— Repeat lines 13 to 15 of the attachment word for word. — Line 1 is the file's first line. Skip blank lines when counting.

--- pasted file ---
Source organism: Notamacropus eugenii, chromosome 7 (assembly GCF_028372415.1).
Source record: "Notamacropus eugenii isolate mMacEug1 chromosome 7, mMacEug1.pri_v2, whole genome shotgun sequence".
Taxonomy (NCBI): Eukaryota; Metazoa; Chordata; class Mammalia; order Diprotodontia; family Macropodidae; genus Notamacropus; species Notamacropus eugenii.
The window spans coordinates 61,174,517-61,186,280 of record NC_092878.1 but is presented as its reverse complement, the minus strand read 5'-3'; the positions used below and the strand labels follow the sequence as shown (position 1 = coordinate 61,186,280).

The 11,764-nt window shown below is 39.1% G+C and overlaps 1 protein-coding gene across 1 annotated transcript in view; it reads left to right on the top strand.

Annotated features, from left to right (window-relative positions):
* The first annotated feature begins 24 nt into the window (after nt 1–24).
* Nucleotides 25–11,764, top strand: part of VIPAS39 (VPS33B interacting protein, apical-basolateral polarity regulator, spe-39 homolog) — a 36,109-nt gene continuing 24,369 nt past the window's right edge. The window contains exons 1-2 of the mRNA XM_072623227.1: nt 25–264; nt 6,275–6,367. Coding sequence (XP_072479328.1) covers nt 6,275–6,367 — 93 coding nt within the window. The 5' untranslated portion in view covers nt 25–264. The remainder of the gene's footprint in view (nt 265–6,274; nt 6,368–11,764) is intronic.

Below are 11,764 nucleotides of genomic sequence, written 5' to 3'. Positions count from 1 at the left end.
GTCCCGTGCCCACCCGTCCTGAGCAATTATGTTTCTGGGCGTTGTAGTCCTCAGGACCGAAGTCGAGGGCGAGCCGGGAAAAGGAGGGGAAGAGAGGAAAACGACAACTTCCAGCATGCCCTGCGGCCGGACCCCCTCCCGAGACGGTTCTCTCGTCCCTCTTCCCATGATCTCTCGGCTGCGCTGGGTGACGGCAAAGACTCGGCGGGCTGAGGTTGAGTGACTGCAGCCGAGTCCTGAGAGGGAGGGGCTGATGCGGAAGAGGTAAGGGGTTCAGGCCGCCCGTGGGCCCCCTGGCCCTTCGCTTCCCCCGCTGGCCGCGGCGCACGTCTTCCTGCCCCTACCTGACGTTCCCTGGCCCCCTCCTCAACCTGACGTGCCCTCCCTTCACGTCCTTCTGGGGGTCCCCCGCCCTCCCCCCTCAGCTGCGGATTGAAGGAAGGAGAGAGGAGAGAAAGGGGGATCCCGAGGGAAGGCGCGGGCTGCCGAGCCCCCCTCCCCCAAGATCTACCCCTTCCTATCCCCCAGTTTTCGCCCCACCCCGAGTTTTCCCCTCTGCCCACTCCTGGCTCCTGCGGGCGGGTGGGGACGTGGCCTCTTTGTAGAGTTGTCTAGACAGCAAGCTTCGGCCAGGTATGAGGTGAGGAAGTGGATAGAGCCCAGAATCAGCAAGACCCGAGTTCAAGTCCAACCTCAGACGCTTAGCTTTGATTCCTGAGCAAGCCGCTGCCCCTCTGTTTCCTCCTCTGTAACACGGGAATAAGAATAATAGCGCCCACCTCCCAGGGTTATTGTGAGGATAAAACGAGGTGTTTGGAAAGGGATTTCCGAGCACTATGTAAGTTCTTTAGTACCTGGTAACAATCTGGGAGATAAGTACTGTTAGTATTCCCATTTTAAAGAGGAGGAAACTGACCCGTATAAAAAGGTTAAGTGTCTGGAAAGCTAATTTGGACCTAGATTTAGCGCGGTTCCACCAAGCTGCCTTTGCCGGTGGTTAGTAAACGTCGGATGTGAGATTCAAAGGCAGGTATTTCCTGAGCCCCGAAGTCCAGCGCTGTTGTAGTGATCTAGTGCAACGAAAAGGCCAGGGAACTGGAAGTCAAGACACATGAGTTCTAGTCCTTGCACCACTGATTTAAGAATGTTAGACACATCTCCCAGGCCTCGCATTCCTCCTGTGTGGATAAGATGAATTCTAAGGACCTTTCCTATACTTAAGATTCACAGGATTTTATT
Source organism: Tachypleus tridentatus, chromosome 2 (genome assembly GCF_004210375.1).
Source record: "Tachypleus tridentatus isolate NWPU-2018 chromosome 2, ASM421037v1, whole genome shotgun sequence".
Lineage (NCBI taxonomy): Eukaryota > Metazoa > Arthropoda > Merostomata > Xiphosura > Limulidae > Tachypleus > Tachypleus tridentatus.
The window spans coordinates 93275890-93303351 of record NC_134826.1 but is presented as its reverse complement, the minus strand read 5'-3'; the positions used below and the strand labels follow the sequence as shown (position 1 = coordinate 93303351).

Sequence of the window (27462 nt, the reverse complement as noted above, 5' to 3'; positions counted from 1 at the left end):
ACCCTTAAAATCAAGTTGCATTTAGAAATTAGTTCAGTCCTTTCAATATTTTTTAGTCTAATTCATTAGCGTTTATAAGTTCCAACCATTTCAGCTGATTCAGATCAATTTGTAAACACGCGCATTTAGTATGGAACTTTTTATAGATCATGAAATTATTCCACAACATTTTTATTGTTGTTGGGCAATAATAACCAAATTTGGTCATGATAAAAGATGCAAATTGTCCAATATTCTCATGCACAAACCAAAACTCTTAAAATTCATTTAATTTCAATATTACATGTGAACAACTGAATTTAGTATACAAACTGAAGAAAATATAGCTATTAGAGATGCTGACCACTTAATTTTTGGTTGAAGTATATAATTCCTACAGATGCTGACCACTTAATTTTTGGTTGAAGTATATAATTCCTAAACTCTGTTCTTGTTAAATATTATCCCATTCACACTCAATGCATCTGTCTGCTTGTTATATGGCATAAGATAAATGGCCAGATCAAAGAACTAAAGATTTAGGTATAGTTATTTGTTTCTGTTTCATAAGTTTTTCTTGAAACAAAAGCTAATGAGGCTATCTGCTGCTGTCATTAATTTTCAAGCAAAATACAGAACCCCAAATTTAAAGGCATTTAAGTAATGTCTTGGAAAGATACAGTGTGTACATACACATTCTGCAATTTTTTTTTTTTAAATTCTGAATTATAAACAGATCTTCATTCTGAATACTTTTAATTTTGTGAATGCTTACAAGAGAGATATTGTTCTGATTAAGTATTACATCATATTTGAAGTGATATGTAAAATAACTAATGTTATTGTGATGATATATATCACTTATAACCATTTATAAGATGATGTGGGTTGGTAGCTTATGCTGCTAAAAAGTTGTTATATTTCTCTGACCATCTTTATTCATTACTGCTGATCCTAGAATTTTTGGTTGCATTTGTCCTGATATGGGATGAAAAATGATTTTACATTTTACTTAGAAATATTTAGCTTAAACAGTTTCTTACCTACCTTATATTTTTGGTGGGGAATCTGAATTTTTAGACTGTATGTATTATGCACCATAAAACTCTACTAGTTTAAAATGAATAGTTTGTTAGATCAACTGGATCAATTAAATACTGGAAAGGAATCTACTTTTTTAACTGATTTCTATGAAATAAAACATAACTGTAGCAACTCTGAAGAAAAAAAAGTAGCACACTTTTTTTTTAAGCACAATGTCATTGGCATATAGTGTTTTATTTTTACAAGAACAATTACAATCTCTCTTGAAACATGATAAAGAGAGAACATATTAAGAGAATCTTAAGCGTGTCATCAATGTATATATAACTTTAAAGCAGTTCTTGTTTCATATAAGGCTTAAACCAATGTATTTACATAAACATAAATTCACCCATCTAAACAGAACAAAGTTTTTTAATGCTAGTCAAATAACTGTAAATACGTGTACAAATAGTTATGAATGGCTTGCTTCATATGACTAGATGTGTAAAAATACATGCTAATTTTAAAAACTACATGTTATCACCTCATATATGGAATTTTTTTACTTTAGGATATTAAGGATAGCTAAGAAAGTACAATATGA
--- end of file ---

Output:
Lineage (NCBI taxonomy): Eukaryota > Metazoa > Arthropoda > Merostomata > Xiphosura > Limulidae > Tachypleus > Tachypleus tridentatus.
The window spans coordinates 93275890-93303351 of record NC_134826.1 but is presented as its reverse complement, the minus strand read 5'-3'; the positions used below and the strand labels follow the sequence as shown (position 1 = coordinate 93303351).

Sequence of the window (27462 nt, the reverse complement as noted above, 5' to 3'; positions counted from 1 at the left end):